- Grease and line the cake tins.
- Beat together the eggs, oil and sugar in a large bowl until creamy. I use a stand mixer but you can use a hand held mixer.
- Sift the flour, bicarbonate soda, baking powder and cinnamon then add to the egg mixture and beat well.
- Stir in the grated courgettes, lime zest and sultanas until well combined. Divide the mixture into the cake tins.
- Bake in the middle of the oven for 25 to 30 minutes. The cake is baked when it is firm to touch and springs back.
- Remove the cakes from the oven and leave for two minutes, then turn out onto cooling racks. Carefully peel off the paper lining and leave to cool.
- At this stage you can pack the cakes in a freezer container, placing parchment between the cakes and freeze for up to a month.
Val’s Top Tip:
- To remove the moisture from the courgettes before adding to the cake, place the courgettes in a colander and then place a bowl that is slightly smaller than the colander and press down until no more water runs out.
What you will need for the lime curd filling:
- You will need a balloon whisk, preferably a silicon one
- A medium sized microwavable bowl
- A wooden spoon for testing the set of the curd
- Waxed paper discs to cover and seal the curd
- 4 jars that are clean (I recycle jam jars and wash them by hand or in the dishwasher)
- Zest and juice 5 large juicy unwaxed limes. I use my Magimix juicer for any citrus juicing as it’s quicker and less messy (or swap out for four large lemons if you wish to make lemon curd)
- 4 large free-range eggs
- 350g golden caster sugar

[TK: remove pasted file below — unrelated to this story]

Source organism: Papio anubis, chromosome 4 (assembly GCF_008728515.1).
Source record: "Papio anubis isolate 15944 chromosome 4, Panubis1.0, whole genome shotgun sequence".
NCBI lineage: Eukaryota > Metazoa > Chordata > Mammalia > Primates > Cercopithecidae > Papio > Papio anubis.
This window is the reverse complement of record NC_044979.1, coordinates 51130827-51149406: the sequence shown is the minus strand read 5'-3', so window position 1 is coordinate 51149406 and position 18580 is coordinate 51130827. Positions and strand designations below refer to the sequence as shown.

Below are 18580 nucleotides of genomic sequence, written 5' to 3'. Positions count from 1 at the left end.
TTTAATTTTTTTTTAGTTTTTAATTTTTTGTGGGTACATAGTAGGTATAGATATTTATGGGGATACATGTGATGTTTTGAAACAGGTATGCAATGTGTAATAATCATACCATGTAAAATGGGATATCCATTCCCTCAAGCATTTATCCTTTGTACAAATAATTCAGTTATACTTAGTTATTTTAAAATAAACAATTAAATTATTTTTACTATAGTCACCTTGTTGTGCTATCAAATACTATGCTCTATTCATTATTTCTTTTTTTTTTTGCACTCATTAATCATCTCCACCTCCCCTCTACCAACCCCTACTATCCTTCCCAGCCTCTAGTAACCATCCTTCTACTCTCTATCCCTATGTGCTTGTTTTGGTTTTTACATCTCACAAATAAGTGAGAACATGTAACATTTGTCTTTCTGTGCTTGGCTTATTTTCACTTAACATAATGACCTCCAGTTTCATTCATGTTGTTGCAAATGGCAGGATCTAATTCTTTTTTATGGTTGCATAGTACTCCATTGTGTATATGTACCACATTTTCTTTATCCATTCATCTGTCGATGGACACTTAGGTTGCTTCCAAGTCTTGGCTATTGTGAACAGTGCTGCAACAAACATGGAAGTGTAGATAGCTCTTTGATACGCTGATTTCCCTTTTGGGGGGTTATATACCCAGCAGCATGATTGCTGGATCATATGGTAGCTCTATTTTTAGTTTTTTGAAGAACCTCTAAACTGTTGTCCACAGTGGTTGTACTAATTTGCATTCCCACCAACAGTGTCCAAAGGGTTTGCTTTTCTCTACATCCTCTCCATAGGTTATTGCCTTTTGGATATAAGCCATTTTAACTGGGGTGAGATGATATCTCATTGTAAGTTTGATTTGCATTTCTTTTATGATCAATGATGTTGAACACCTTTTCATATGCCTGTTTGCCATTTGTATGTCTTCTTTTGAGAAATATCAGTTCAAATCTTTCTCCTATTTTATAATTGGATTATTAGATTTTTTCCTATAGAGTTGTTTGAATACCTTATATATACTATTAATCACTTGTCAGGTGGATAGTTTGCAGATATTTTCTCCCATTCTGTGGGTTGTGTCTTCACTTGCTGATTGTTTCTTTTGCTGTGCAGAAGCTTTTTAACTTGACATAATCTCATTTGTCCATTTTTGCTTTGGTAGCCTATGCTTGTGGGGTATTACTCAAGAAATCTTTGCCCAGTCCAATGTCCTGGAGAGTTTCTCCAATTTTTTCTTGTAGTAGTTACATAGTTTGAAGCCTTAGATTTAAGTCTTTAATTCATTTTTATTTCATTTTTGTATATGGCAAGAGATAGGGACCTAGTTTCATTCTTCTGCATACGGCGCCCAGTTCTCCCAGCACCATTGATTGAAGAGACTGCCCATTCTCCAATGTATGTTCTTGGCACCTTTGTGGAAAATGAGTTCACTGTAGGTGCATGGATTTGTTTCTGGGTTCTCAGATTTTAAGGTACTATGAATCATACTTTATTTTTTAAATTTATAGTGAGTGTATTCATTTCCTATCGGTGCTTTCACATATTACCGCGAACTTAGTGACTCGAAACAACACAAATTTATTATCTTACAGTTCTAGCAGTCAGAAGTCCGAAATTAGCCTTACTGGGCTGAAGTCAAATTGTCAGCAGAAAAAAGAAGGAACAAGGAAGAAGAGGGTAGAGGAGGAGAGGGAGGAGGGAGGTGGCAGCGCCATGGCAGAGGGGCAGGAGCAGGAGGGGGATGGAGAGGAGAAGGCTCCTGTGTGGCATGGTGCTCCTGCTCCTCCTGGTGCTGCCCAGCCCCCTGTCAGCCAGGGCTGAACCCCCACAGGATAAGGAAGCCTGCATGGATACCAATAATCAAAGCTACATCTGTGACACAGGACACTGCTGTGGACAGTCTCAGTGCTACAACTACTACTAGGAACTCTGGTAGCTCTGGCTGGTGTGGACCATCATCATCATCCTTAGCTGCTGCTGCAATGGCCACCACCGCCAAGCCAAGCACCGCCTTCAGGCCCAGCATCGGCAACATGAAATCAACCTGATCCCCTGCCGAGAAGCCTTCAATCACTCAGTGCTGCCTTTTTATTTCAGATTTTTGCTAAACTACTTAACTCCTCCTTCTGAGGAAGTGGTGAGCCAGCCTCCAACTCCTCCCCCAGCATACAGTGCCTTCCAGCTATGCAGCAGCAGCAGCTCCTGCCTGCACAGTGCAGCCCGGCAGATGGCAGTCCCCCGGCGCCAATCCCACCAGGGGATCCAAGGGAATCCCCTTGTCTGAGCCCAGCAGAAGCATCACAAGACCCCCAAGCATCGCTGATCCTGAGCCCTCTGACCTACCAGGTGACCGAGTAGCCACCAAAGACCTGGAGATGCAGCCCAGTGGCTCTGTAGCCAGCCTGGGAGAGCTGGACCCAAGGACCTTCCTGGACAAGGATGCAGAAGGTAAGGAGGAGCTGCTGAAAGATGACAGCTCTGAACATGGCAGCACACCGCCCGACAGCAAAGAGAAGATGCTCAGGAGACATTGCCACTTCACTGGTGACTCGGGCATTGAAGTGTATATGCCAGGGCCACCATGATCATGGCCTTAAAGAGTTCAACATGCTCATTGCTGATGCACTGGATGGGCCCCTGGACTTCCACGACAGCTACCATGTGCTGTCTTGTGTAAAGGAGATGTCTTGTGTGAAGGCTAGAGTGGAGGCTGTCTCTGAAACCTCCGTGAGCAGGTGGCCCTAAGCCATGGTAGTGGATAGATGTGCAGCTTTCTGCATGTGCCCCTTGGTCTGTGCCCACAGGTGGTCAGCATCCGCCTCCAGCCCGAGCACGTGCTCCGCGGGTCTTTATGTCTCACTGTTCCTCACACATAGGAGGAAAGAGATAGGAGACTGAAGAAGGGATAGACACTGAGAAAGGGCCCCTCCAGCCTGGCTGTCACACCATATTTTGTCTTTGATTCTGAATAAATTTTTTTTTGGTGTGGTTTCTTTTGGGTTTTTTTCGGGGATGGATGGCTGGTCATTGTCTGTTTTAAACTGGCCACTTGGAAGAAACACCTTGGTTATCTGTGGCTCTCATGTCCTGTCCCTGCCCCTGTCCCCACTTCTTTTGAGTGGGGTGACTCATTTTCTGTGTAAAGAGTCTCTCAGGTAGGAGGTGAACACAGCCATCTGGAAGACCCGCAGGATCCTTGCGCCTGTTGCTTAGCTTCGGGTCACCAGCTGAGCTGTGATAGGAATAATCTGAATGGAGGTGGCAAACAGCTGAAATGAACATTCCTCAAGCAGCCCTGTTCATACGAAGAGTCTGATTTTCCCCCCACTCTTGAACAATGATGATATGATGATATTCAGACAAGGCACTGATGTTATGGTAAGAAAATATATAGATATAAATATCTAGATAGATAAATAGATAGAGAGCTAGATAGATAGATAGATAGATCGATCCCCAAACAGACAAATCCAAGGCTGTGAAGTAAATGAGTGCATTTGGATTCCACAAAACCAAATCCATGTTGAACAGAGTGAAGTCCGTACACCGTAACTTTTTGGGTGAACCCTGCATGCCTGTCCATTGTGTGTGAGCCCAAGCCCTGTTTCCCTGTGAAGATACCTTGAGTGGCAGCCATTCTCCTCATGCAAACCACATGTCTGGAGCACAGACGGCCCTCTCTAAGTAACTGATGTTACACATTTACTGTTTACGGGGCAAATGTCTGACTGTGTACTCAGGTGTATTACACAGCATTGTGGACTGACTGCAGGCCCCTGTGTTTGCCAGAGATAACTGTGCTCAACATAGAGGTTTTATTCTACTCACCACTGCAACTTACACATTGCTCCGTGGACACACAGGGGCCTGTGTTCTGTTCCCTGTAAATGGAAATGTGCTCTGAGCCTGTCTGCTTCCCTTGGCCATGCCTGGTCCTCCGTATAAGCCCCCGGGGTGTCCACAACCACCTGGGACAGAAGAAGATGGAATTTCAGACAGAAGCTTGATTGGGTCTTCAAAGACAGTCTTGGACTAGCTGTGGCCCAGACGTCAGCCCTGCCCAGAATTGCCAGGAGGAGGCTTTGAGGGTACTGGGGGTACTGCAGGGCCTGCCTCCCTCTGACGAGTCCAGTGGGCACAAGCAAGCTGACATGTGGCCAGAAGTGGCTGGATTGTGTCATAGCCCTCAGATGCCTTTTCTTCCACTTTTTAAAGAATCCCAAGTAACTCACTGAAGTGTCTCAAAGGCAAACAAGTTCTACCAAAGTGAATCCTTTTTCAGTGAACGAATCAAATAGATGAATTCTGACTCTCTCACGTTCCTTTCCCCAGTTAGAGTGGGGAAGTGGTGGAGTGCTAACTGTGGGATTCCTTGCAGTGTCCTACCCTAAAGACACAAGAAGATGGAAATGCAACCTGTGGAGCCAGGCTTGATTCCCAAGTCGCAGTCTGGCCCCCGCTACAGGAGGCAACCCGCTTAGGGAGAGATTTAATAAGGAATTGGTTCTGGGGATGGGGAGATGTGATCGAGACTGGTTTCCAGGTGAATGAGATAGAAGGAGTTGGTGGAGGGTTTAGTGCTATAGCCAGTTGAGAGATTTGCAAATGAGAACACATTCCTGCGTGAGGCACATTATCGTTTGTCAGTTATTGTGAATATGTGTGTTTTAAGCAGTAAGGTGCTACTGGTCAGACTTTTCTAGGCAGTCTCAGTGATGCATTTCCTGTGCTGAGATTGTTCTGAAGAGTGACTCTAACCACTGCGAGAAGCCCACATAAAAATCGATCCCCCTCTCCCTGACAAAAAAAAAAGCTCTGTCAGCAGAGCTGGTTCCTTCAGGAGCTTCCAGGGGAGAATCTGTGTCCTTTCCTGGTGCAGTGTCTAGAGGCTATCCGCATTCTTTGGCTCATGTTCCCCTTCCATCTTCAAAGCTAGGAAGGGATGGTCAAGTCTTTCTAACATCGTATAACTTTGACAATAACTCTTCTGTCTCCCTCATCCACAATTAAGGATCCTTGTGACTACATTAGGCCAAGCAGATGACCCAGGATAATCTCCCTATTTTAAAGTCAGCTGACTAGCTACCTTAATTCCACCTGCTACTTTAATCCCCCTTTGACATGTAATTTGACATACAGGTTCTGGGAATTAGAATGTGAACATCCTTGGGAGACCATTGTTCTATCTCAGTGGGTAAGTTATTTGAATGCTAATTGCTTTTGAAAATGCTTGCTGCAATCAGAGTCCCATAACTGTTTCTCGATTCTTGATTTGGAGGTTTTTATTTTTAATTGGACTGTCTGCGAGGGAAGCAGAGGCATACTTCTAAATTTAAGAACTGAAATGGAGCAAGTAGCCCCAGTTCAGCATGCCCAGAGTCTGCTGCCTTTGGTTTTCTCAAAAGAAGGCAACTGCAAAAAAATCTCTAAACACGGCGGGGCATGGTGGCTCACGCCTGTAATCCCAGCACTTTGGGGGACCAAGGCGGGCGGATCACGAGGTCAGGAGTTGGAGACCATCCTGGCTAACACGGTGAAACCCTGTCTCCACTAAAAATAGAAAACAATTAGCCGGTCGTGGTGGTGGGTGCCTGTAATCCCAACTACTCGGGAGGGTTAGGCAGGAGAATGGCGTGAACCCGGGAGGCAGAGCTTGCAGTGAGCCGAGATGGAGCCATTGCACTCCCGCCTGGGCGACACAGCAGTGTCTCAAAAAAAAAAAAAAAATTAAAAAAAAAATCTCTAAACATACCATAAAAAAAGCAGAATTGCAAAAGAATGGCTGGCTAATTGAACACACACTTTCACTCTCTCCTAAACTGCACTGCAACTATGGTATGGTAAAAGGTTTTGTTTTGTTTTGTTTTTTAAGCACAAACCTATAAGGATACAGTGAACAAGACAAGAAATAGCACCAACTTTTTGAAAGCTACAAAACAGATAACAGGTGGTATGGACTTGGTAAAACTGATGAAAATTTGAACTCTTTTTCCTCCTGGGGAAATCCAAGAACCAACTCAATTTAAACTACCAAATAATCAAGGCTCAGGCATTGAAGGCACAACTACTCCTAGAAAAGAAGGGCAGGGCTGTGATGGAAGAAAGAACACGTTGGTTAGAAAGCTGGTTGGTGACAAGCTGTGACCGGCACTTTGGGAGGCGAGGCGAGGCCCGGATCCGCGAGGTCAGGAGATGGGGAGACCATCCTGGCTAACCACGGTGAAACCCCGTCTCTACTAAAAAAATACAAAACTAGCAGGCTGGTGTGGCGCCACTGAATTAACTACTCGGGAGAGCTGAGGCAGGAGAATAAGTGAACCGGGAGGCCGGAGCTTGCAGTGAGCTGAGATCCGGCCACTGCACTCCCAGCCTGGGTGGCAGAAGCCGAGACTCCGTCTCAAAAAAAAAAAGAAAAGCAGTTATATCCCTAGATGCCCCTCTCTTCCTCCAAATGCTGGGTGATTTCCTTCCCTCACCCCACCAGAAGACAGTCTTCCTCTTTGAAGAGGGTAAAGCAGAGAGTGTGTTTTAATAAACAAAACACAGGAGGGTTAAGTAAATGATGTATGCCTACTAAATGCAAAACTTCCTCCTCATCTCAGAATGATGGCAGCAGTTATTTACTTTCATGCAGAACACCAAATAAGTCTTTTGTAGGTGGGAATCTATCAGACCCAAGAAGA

- 225g unsalted butter, at room temperature, cut into small cubes
- 1 level tablespoon cornflour
- Preheat the oven to 150C fan,160C,325F, gas mark 3.
- Place 4 jars in the oven to sterilise them before filling with curd.
- Place the cornflour in a small bowl and stir in 1 tablespoon of lime juice to form a smooth liquid.
- Place the zest, lime juice, sugar, eggs and butter in the microwavable bowl and stir to combine the ingredients and dissolve the sugar. Then stir in the cornflour mixture.
- Place the bowl in the microwave and heat on medium heat for 1 minute.
- Remove the bowl from the microwave and whisk to combine all the ingredients. Repeat this again and you should see the mixture thickening around the edges of the bowl. Whisk the ingredients making sure the mixture is smooth before microwaving again.
- Microwave on medium for a further 1 minute and whisk again. Then for another 2 minutes on full power and whisk again. The mixture should be thickening at this point. Remember that the heat will make the curd seem to be thinner than it is, and as it cools it will thicken further.
- Take a wooden spoon and stir the mixture so that the back of the spoon is well coated. Using the handle of a knife or spoon, run it along the back of the wooden spoon through the curd to leave a trail. After half a minute if the mixture hasn’t run back and the gap remains open then the curd has reached setting point.
- If the mixture runs back, microwave again on full power. At this point it may need one or two more-minutes cooking.
- Pour the curd into the jars using a heat proof jug, fill to within quarter of an inch of each jar as the curd will shrink back a little. Cover each with a waxed circle and then lid. Label and date.
- Leave to cool completely before storing in the fridge.
Val’s Top Tips:
- If you are short on time, you can use shop bought lemon or lime curd
- If you use limes/lemons at room temperature they will release more juice
What you will need for the lime frosting:
- 115g unsalted butter, softened
- 230g cream cheese, softened
- 500g icing sugar
- 2 tablespoons lime juice
- 40g pistachio nuts, roughly chopped (to decorate on top)
- Beat the butter and cream cheese in a bowl until smooth. Sift in the icing sugar and beat in the lime juice.
- To assemble the cake, spread about 3 tablespoons of the lime curd onto each layer and use about two thirds of the cream cheese frosting to sandwich the cakes together.
- Use the remainder of the frosting to ice the top of the cake, allowing it to drizzle over the edge a little. Sprinkle on the chopped pistachio nuts to decorate.
Val’s Top Tip:
- If your cakes have baked a little domed, use a bread knife to level them, if necessary
Make the most of seasonal delights this autumn and get creative in the kitchen. Happy baking!